CHICAGO (CBS) — Communities along the Des Plaines and Fox rivers are still monitoring water levels, which continued to rise Saturday and are expected to start receding on Sunday, according to the National Weather Service.
“Widespread heavy rain is not anticipated [Saturday], but flooding is already occurring in some areas due to recent heavy rainfall,” the weather service said.
The Des Plaines River at Riverside was expected to rise to 8.2 feet at Riverside and to 18.6 feet at Des Plaines on Saturday night, the weather service said. Both were expected to begin receding on Sunday.
The Fox River at Algonquin Tailwater was expected to reach 13 feet before beginning to recede on Sunday, the weather service said. It could take until Thursday for the water level to drop below its major flood stage.
The city of St. Charles closed the Illinois Street Bridge and the Indiana Street Pedestrian Bridge due to rising levels of the Fox River after overnight storms. The bridges could be closed until mid-week, depending on how long it takes for the water to recede, the city said.
The Kishwaukee River in DeKalb County was also closed on Saturday until further notice due to high water levels and swift moving currents, the county said in a statement Saturday.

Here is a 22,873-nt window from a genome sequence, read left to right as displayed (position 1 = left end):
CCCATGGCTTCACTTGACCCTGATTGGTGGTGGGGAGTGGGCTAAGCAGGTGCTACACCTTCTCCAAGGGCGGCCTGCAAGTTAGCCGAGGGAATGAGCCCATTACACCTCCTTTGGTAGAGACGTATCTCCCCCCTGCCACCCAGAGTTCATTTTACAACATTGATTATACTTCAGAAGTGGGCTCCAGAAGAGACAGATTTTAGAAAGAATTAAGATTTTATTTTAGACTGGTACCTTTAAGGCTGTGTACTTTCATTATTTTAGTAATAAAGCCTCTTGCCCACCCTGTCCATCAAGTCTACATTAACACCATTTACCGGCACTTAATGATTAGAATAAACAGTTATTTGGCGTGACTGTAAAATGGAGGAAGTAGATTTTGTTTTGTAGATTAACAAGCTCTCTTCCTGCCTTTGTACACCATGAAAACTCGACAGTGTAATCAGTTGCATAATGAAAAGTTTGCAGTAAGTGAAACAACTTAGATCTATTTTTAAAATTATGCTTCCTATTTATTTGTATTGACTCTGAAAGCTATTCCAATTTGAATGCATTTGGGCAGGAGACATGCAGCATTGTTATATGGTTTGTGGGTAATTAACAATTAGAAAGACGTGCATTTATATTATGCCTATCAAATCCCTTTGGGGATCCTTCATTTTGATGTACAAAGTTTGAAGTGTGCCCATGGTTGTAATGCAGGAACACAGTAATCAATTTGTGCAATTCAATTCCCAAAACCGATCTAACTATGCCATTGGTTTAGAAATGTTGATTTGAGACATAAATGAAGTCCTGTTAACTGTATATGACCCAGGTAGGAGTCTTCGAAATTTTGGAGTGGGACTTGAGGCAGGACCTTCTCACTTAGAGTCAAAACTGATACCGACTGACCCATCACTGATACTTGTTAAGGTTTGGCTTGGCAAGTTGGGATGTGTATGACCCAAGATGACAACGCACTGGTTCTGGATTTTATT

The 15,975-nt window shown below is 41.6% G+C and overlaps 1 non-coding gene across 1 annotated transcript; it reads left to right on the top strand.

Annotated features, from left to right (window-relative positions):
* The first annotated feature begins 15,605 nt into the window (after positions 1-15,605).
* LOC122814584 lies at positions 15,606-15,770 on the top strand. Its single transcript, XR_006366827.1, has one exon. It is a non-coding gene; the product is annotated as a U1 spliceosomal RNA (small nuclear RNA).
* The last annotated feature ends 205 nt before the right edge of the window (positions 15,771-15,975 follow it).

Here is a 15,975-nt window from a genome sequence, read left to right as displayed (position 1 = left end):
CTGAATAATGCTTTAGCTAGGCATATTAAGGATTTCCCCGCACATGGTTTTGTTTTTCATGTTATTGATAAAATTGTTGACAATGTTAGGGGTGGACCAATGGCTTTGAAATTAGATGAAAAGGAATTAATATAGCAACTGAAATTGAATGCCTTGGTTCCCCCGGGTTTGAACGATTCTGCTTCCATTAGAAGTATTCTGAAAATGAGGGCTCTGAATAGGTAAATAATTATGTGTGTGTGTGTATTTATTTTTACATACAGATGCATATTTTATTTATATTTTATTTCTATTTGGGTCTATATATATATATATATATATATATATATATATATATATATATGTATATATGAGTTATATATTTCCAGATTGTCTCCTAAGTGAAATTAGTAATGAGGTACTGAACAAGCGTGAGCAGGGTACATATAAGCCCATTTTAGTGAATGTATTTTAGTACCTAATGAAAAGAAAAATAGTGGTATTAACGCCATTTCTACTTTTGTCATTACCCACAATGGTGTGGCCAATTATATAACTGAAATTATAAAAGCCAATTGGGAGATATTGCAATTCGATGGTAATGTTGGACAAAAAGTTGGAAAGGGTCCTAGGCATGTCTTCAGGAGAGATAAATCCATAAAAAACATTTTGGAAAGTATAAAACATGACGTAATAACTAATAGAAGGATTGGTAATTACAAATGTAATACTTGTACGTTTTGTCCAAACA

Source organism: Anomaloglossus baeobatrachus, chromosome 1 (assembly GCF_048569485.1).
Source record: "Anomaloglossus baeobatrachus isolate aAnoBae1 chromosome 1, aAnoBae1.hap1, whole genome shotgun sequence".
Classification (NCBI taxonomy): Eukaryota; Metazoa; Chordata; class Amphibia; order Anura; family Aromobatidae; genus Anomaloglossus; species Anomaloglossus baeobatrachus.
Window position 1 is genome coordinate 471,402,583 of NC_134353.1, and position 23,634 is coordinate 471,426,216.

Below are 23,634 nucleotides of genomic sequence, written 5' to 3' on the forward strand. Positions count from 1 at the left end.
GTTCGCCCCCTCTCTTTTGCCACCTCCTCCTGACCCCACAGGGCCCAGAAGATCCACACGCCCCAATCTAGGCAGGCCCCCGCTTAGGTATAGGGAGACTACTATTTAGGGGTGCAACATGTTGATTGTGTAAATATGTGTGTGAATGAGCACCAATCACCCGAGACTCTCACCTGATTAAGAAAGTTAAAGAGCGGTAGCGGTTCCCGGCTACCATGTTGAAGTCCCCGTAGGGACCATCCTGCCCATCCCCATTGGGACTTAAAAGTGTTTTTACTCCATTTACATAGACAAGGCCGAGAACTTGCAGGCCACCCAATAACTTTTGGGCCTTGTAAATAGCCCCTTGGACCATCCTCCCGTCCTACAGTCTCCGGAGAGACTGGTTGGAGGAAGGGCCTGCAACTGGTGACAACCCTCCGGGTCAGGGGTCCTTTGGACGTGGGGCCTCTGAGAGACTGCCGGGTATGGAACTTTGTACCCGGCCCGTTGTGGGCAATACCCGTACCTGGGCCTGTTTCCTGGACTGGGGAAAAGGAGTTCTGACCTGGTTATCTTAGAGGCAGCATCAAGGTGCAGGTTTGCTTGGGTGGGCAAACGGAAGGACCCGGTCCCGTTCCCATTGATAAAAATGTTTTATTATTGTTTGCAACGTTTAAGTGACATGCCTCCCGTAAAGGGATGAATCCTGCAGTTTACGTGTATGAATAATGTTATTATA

For those impacted by flooding seeking resources or services, the Multi-Agency Resource Center opened Friday at 965 E. Rollins Rd. in Round Lake Beach.
Residents affected by the flooding can meet regional and statewide disaster organizations, including the Red Cross, Salvation Army, Illinois Department of Insurance and other groups for assistance and information. Information on clean-up assistance will be provided, and the health department will have free water testing kits for those with wells.
The Salvation Army has also set up a toll-free Donation Hotline at (888) 369-1349 for those who wish to donate items.
Four counties have been added to a state disaster proclamation, including Cook, Kane, Lake and McHenry.
(Source: Sun-Times Media Wire © Chicago Sun-Times 2016. All Rights Reserved. This material may not be published, broadcast, rewritten, or redistributed.)